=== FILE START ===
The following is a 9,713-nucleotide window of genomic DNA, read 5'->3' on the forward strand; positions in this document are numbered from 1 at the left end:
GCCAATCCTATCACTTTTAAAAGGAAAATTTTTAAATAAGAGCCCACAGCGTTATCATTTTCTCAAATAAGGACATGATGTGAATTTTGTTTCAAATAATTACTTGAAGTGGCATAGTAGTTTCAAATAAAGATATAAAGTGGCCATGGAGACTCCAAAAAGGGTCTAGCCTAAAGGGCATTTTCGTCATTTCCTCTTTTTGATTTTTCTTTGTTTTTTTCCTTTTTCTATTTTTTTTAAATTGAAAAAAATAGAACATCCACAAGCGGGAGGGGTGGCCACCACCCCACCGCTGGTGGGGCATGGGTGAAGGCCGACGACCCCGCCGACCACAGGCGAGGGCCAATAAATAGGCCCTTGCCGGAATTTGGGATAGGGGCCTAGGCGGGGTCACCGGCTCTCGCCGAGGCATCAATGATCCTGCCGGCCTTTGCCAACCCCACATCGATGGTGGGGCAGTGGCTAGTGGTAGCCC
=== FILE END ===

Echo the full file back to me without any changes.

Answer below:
The following is a 9,713-nucleotide window of genomic DNA, read 5'->3' on the forward strand; positions in this document are numbered from 1 at the left end:
GCCAATCCTATCACTTTTAAAAGGAAAATTTTTAAATAAGAGCCCACAGCGTTATCATTTTCTCAAATAAGGACATGATGTGAATTTTGTTTCAAATAATTACTTGAAGTGGCATAGTAGTTTCAAATAAAGATATAAAGTGGCCATGGAGACTCCAAAAAGGGTCTAGCCTAAAGGGCATTTTCGTCATTTCCTCTTTTTGATTTTTCTTTGTTTTTTTCCTTTTTCTATTTTTTTTAAATTGAAAAAAATAGAACATCCACAAGCGGGAGGGGTGGCCACCACCCCACCGCTGGTGGGGCATGGGTGAAGGCCGACGACCCCGCCGACCACAGGCGAGGGCCAATAAATAGGCCCTTGCCGGAATTTGGGATAGGGGCCTAGGCGGGGTCACCGGCTCTCGCCGAGGCATCAATGATCCTGCCGGCCTTTGCCAACCCCACATCGATGGTGGGGCAGTGGCTAGTGGTAGCCC